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Disparate Treatment and Equal Protection


Scalia’s concurrence in Ricci elaborated an alleged conflict between equal protection and the disparate treatment of the Civil Rights Act. I won’t call this a false conflict, exactly — as with many legal and constitutional values, there is potential tension in marginal cases. But I think Ginsburg’s response gets it right:

Neither Congress’ enactments nor this Court’s Title VII precedents (including the now-discredited decision in Wards Cove) offer even a hint of “conflict” between an employer’s obligations under the statute’s disparate-treatment and disparate-impact provisions. Cf. ante, at 20. Standing on an equal footing, these twin pillars of Title VII advance the same objectives: ending workplace discrimination and promoting genuinely equal opportunity.

Yet the Court today sets at odds the statute’s core directives.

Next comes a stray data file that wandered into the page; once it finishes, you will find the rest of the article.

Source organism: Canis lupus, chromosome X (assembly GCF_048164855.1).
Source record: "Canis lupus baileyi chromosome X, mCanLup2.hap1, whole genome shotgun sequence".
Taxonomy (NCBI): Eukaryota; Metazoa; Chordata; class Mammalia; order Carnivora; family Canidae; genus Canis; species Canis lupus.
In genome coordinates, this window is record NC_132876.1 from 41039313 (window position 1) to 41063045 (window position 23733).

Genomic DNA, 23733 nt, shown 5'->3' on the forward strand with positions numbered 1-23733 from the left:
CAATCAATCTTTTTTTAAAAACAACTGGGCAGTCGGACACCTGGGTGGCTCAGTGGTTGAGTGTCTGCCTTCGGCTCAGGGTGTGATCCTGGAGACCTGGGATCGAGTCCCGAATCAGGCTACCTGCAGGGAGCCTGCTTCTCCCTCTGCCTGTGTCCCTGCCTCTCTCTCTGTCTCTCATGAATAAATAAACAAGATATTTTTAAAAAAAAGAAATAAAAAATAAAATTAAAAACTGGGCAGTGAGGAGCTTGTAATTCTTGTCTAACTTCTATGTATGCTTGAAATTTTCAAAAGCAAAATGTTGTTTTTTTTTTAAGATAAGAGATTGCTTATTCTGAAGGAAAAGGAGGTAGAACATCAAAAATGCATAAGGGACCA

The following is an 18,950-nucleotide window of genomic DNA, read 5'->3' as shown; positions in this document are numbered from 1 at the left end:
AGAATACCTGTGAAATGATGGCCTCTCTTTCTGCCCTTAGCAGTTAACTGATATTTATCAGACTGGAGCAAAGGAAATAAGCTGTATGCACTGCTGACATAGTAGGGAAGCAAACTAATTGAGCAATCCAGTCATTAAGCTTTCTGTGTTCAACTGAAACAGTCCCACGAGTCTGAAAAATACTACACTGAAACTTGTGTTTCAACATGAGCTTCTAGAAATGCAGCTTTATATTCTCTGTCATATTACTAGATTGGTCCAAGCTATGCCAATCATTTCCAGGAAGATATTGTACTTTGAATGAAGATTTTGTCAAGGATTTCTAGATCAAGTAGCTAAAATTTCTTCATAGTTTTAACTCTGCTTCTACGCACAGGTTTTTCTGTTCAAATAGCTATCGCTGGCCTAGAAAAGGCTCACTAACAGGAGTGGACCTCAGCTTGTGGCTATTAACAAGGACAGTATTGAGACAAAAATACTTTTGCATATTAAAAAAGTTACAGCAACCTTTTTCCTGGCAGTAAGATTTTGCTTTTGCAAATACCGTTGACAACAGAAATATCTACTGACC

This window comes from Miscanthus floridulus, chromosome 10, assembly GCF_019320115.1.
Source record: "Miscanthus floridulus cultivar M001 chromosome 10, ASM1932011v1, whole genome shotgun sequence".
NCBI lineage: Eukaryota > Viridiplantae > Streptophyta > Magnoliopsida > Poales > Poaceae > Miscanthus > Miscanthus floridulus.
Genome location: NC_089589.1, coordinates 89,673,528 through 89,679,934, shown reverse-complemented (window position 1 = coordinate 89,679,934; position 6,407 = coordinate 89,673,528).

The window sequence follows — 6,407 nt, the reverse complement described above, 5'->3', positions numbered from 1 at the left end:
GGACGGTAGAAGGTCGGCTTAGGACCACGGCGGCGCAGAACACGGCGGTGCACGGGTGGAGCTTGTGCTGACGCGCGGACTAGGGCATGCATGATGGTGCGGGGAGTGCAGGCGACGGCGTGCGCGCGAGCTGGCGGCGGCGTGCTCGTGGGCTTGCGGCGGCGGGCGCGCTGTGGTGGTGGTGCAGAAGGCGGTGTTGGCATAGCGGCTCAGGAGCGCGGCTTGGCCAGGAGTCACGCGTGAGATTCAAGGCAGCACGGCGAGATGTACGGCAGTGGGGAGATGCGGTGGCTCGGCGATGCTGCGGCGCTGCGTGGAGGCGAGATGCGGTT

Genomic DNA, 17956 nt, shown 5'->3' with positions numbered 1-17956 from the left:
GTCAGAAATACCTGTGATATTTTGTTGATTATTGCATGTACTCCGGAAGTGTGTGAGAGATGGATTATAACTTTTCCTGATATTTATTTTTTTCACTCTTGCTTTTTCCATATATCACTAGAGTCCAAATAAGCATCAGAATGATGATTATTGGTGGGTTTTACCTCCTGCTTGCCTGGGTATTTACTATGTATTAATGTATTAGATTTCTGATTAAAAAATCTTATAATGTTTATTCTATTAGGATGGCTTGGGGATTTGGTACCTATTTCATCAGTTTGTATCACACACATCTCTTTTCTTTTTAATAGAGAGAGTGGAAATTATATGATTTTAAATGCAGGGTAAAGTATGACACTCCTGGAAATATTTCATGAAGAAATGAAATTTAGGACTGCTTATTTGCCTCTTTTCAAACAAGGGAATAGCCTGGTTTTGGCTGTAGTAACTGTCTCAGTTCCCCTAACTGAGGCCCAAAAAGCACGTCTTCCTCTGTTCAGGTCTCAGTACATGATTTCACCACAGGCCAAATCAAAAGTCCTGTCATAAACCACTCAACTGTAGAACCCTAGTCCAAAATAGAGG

I’ll leave a discussion about how the Court’s conservatives have used different standards of evidence to prove discriminatory intent for another post. But, in general, not only is paying attention to disparate impact consistent with enforcing civil rights and the equal protection of the law, it’s necessary. To use the old analogy, it’s silly to pretend (as the ahistorical formalism practiced by the Court’s conservatives* demands) that a woman kept in chains and fed bread and water and a woman given a professional training regimen are in an equal position because they both start at the same line. The effects of history don’t vanish when the law changes. Legacy admissions in formerly racist colleges, for example, perpetuate white supremacy whether they are intentionally discriminatory or not, because they provide a benefit to some whites that are not available to black people. This isn’t to suggest that dealing with a history of discrimination is easy, of course, but there’s a reason why virtually nobody who supported civil rights contemporaneously thinks that John Roberts’ empty homilies are an adequate response.

*Of course, this applies only to assessing discrimination against African-Americans. When you’re asserting discrimination against an Italian-American firefighter, any lurid, implausible, race-bating conspiracy theory is plenty good enough.

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